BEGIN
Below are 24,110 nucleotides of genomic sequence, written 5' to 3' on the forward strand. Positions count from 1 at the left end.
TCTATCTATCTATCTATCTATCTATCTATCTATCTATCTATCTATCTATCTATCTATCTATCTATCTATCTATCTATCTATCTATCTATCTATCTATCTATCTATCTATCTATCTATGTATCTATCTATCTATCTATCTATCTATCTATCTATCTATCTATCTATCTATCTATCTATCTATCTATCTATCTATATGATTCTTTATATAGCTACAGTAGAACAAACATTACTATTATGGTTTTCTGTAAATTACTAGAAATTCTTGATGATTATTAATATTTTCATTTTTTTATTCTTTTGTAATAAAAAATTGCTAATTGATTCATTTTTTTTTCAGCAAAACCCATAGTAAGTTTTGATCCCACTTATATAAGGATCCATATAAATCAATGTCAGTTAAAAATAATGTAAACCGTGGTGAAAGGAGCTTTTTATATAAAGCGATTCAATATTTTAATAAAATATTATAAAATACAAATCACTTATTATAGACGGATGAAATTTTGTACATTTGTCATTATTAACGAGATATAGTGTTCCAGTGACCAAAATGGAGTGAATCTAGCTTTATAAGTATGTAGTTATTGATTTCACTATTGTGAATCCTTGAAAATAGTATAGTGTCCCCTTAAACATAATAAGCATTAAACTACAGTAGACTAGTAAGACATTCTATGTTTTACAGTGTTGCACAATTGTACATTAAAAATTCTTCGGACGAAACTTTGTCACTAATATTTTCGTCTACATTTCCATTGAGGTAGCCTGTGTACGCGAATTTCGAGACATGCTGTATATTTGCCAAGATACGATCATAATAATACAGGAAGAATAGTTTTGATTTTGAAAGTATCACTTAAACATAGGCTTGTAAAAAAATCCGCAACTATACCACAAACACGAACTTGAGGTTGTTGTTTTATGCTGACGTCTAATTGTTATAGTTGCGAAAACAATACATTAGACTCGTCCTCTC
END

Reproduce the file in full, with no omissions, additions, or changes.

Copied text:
Below are 24,110 nucleotides of genomic sequence, written 5' to 3' on the forward strand. Positions count from 1 at the left end.
TCTATCTATCTATCTATCTATCTATCTATCTATCTATCTATCTATCTATCTATCTATCTATCTATCTATCTATCTATCTATCTATCTATCTATCTATCTATCTATCTATCTATCTATGTATCTATCTATCTATCTATCTATCTATCTATCTATCTATCTATCTATCTATCTATCTATCTATCTATCTATCTATATGATTCTTTATATAGCTACAGTAGAACAAACATTACTATTATGGTTTTCTGTAAATTACTAGAAATTCTTGATGATTATTAATATTTTCATTTTTTTATTCTTTTGTAATAAAAAATTGCTAATTGATTCATTTTTTTTTCAGCAAAACCCATAGTAAGTTTTGATCCCACTTATATAAGGATCCATATAAATCAATGTCAGTTAAAAATAATGTAAACCGTGGTGAAAGGAGCTTTTTATATAAAGCGATTCAATATTTTAATAAAATATTATAAAATACAAATCACTTATTATAGACGGATGAAATTTTGTACATTTGTCATTATTAACGAGATATAGTGTTCCAGTGACCAAAATGGAGTGAATCTAGCTTTATAAGTATGTAGTTATTGATTTCACTATTGTGAATCCTTGAAAATAGTATAGTGTCCCCTTAAACATAATAAGCATTAAACTACAGTAGACTAGTAAGACATTCTATGTTTTACAGTGTTGCACAATTGTACATTAAAAATTCTTCGGACGAAACTTTGTCACTAATATTTTCGTCTACATTTCCATTGAGGTAGCCTGTGTACGCGAATTTCGAGACATGCTGTATATTTGCCAAGATACGATCATAATAATACAGGAAGAATAGTTTTGATTTTGAAAGTATCACTTAAACATAGGCTTGTAAAAAAATCCGCAACTATACCACAAACACGAACTTGAGGTTGTTGTTTTATGCTGACGTCTAATTGTTATAGTTGCGAAAACAATACATTAGACTCGTCCTCTC